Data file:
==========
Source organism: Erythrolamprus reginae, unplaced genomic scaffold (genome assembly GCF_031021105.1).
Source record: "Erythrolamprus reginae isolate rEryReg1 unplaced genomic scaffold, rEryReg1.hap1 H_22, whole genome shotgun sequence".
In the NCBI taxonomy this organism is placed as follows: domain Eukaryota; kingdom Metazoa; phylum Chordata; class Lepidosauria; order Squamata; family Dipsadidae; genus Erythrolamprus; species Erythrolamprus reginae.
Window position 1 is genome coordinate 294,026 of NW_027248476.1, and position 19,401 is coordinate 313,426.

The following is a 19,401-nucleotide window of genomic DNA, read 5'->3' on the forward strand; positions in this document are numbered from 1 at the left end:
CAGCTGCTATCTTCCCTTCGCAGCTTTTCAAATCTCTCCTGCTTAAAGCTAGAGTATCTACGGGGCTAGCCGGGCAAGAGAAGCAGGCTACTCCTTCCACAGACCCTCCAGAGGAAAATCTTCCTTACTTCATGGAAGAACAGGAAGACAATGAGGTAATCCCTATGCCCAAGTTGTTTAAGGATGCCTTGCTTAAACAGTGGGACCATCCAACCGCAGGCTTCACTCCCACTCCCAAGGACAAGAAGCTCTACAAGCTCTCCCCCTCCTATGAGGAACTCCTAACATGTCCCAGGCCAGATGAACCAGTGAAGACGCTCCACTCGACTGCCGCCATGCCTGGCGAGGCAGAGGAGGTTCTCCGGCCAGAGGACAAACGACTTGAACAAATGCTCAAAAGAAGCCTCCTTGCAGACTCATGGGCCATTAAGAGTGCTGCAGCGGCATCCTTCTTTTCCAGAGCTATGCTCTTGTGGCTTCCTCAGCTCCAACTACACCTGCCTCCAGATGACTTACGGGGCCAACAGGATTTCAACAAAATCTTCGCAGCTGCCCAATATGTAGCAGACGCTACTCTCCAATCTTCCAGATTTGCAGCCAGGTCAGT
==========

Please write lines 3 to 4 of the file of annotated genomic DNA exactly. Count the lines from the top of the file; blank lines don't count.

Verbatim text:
In the NCBI taxonomy this organism is placed as follows: domain Eukaryota; kingdom Metazoa; phylum Chordata; class Lepidosauria; order Squamata; family Dipsadidae; genus Erythrolamprus; species Erythrolamprus reginae.
Window position 1 is genome coordinate 294,026 of NW_027248476.1, and position 19,401 is coordinate 313,426.